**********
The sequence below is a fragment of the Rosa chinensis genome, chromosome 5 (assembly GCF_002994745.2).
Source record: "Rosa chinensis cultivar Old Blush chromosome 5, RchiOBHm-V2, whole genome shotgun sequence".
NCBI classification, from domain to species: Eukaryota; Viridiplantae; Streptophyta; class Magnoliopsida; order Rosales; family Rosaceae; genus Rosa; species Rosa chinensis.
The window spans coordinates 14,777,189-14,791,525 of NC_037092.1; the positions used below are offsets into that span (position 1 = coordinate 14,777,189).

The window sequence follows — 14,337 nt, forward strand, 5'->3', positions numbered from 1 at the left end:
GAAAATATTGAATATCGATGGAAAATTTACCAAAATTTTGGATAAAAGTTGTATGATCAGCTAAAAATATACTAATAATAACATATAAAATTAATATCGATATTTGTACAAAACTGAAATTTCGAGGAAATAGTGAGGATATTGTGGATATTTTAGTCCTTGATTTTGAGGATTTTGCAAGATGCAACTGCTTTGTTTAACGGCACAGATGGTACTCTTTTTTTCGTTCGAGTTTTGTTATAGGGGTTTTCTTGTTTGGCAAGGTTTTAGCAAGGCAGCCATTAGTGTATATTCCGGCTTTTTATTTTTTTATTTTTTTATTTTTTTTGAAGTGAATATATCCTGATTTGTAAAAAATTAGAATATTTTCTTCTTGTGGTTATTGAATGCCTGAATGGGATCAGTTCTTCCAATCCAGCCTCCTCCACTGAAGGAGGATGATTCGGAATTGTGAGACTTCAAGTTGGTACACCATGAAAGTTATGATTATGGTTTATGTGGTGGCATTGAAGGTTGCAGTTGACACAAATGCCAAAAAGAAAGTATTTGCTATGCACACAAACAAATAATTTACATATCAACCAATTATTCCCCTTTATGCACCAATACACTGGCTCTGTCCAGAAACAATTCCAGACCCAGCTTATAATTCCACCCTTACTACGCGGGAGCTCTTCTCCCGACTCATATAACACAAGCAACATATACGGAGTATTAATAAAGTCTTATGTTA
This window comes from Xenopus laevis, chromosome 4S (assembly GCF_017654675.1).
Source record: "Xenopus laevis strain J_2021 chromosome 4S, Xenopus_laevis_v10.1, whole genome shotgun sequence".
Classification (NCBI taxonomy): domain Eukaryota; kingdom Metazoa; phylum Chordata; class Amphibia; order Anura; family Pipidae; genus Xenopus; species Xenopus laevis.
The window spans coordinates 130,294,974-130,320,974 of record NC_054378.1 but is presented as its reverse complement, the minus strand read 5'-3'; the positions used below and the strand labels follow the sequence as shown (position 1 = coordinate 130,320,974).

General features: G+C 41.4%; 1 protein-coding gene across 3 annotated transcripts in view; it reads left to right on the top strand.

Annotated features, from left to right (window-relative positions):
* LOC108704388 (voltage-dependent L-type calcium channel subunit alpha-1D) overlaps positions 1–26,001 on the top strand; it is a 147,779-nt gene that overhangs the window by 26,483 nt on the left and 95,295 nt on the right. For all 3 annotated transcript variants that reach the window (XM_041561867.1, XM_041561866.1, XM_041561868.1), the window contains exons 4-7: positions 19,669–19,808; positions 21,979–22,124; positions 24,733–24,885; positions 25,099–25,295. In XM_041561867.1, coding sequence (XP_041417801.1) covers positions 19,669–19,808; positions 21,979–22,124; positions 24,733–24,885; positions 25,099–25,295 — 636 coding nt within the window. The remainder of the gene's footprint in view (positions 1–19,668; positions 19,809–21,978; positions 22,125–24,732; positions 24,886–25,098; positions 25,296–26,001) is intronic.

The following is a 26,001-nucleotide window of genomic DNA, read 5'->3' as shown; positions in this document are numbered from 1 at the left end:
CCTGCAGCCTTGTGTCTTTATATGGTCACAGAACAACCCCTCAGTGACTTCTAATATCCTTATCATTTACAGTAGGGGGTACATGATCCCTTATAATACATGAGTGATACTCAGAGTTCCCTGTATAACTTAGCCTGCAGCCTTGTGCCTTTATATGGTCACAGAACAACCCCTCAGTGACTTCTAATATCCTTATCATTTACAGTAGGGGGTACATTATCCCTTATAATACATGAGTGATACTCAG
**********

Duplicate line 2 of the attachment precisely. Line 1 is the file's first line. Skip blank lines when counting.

Source record: "Rosa chinensis cultivar Old Blush chromosome 5, RchiOBHm-V2, whole genome shotgun sequence".